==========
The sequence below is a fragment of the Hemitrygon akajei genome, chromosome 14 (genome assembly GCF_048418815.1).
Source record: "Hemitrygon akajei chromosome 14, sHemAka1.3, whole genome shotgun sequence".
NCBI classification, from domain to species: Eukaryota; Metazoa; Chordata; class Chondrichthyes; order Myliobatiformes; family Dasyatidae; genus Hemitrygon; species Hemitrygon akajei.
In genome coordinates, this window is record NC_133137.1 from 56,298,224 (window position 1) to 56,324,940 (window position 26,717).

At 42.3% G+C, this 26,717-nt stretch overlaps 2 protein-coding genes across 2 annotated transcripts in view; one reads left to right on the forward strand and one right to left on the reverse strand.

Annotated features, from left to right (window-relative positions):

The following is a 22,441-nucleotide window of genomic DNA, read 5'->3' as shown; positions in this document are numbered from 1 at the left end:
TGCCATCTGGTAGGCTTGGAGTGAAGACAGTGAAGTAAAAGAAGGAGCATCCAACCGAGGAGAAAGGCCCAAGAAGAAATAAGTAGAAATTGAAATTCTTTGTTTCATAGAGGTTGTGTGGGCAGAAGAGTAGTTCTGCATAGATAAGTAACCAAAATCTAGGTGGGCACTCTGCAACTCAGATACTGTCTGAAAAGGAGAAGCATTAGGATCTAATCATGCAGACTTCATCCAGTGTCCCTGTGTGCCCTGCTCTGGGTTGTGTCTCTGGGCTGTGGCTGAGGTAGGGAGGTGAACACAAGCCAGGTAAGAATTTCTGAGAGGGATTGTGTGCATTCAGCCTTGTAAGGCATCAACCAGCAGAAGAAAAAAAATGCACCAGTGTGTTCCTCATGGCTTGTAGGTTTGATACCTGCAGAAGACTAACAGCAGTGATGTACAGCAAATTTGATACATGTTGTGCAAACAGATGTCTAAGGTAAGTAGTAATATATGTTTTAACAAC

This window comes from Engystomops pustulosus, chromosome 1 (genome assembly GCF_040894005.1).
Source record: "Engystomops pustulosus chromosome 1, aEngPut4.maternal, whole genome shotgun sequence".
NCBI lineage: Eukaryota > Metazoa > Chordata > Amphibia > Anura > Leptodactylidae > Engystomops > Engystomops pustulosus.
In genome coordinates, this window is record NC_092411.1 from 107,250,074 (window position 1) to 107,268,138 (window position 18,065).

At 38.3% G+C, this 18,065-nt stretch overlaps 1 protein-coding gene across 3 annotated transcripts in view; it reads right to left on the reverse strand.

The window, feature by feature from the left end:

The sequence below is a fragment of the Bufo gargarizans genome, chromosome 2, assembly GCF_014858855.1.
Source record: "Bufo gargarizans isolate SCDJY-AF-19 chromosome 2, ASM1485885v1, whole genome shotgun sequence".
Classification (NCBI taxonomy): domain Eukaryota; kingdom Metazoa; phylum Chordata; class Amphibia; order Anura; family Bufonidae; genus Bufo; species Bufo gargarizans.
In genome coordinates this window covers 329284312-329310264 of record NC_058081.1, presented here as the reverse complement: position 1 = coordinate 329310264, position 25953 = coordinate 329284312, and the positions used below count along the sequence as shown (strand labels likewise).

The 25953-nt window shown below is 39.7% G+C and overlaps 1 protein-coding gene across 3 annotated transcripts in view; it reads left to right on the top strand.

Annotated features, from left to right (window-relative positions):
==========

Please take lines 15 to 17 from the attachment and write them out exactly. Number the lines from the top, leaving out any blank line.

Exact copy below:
The sequence below is a fragment of the Bufo gargarizans genome, chromosome 2, assembly GCF_014858855.1.
Source record: "Bufo gargarizans isolate SCDJY-AF-19 chromosome 2, ASM1485885v1, whole genome shotgun sequence".
Classification (NCBI taxonomy): domain Eukaryota; kingdom Metazoa; phylum Chordata; class Amphibia; order Anura; family Bufonidae; genus Bufo; species Bufo gargarizans.